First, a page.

Nickelback's modus operandi in the studio is to never perform as a band, but to record in layers, doing however many takes are required to perfect the drum part, for instance, before then doing the same with each of the other musical components: bass, guitars, vocals, harmonies, guitar solos, melody guitar over the top of the chorus, percussion and whatever else enters the mix.

"We know how the songs sound live, we've played them a billion times," Kroeger explains. "However, in the studio I've never done anything just live off the floor. Once you know how a song is supposed to sound, it's just like building a house, and that's the only way I've ever recorded. We lay down the foundation, the floor plan, everything else goes on top of it, and then we kind of sit back and say, 'What do we want to do here and what do we want to do here?'

Nickelback (left to right): Ryan Peake, Chad Kroeger,Ryan Videkal, Mike Kroeger.
"We've made lots of records with lots of mistakes on them, using takes that we didn't think were the best ones ones but which had a good feel to them, and all I ever do is wind up sitting around and going, 'Jesus, I wish we hadn't left that on there, it sounds like I'm singing flat here, and I wish we had done this.' We've made lots of records with loads of crap on them that I didn't really like, and now I'm in search of the perfect record. Even though we record our songs in layers, they have a live-off-the-floor feel to them, and I'm not a big fan of that. I like it when songs are completely airtight and sonically perfect, even though some people think that sucks the life out of the music.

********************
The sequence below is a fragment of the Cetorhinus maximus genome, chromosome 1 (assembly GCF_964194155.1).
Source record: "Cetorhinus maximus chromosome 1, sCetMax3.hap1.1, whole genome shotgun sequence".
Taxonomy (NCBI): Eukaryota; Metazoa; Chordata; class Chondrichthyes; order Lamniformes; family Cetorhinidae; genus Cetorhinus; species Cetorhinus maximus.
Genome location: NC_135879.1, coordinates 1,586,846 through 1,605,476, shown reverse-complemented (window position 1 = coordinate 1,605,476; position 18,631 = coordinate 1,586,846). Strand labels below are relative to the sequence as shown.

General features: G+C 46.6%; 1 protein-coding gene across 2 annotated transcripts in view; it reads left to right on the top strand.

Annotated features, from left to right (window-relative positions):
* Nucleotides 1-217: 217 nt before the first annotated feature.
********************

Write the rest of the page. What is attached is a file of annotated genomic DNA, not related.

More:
"The perfect take always takes way too long to achieve. I mean, sure, we can all sit around and get the perfect drum take and the perfect bass take and the perfect guitar take and the perfect vocal take, but it's going to take you six months to make a record that it should have only taken you six weeks to make. At that point in time, all you're really doing is putting money in the pockets of the engineer, anybody else who's working by the hour or the day, and the owner of the studio."